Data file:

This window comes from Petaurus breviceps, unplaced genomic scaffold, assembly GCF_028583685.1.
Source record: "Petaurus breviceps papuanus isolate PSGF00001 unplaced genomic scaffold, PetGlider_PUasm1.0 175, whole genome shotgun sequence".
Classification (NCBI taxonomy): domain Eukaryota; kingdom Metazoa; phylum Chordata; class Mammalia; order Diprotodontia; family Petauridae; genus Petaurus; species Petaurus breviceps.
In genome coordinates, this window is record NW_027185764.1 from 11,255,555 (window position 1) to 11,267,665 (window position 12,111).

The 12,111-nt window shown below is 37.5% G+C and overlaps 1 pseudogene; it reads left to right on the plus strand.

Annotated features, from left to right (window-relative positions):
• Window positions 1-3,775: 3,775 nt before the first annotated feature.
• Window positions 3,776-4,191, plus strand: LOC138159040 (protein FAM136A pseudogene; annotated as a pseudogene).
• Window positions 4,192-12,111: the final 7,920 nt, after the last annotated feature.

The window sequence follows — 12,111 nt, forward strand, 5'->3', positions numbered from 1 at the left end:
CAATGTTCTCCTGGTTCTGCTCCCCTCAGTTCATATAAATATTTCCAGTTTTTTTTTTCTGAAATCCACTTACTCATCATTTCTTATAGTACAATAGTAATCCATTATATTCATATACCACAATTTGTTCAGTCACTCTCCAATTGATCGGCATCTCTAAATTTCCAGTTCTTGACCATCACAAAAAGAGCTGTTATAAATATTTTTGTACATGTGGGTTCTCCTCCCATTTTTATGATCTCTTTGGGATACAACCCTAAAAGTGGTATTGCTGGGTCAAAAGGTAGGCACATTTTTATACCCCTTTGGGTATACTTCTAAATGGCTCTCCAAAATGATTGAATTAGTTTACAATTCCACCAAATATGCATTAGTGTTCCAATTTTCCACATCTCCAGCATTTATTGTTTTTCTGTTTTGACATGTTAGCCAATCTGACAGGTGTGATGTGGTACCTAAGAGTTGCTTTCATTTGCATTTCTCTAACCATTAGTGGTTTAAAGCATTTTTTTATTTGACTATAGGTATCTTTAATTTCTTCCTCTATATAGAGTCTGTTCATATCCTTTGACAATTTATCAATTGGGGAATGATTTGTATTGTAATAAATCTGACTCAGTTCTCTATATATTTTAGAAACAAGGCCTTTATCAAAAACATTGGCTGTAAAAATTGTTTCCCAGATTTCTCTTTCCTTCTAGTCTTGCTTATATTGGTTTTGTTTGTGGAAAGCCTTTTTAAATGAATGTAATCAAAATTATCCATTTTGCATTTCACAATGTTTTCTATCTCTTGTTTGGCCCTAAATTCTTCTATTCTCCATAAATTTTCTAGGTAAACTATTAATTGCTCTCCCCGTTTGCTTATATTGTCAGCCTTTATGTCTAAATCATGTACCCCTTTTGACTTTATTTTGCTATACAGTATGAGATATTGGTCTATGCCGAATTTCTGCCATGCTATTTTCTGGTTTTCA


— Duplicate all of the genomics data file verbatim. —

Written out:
This window comes from Petaurus breviceps, unplaced genomic scaffold, assembly GCF_028583685.1.
Source record: "Petaurus breviceps papuanus isolate PSGF00001 unplaced genomic scaffold, PetGlider_PUasm1.0 175, whole genome shotgun sequence".
Classification (NCBI taxonomy): domain Eukaryota; kingdom Metazoa; phylum Chordata; class Mammalia; order Diprotodontia; family Petauridae; genus Petaurus; species Petaurus breviceps.
In genome coordinates, this window is record NW_027185764.1 from 11,255,555 (window position 1) to 11,267,665 (window position 12,111).

The 12,111-nt window shown below is 37.5% G+C and overlaps 1 pseudogene; it reads left to right on the plus strand.

Annotated features, from left to right (window-relative positions):
• Window positions 1-3,775: 3,775 nt before the first annotated feature.
• Window positions 3,776-4,191, plus strand: LOC138159040 (protein FAM136A pseudogene; annotated as a pseudogene).
• Window positions 4,192-12,111: the final 7,920 nt, after the last annotated feature.

The window sequence follows — 12,111 nt, forward strand, 5'->3', positions numbered from 1 at the left end:
CAATGTTCTCCTGGTTCTGCTCCCCTCAGTTCATATAAATATTTCCAGTTTTTTTTTTCTGAAATCCACTTACTCATCATTTCTTATAGTACAATAGTAATCCATTATATTCATATACCACAATTTGTTCAGTCACTCTCCAATTGATCGGCATCTCTAAATTTCCAGTTCTTGACCATCACAAAAAGAGCTGTTATAAATATTTTTGTACATGTGGGTTCTCCTCCCATTTTTATGATCTCTTTGGGATACAACCCTAAAAGTGGTATTGCTGGGTCAAAAGGTAGGCACATTTTTATACCCCTTTGGGTATACTTCTAAATGGCTCTCCAAAATGATTGAATTAGTTTACAATTCCACCAAATATGCATTAGTGTTCCAATTTTCCACATCTCCAGCATTTATTGTTTTTCTGTTTTGACATGTTAGCCAATCTGACAGGTGTGATGTGGTACCTAAGAGTTGCTTTCATTTGCATTTCTCTAACCATTAGTGGTTTAAAGCATTTTTTTATTTGACTATAGGTATCTTTAATTTCTTCCTCTATATAGAGTCTGTTCATATCCTTTGACAATTTATCAATTGGGGAATGATTTGTATTGTAATAAATCTGACTCAGTTCTCTATATATTTTAGAAACAAGGCCTTTATCAAAAACATTGGCTGTAAAAATTGTTTCCCAGATTTCTCTTTCCTTCTAGTCTTGCTTATATTGGTTTTGTTTGTGGAAAGCCTTTTTAAATGAATGTAATCAAAATTATCCATTTTGCATTTCACAATGTTTTCTATCTCTTGTTTGGCCCTAAATTCTTCTATTCTCCATAAATTTTCTAGGTAAACTATTAATTGCTCTCCCCGTTTGCTTATATTGTCAGCCTTTATGTCTAAATCATGTACCCCTTTTGACTTTATTTTGCTATACAGTATGAGATATTGGTCTATGCCGAATTTCTGCCATGCTATTTTCTGGTTTTCA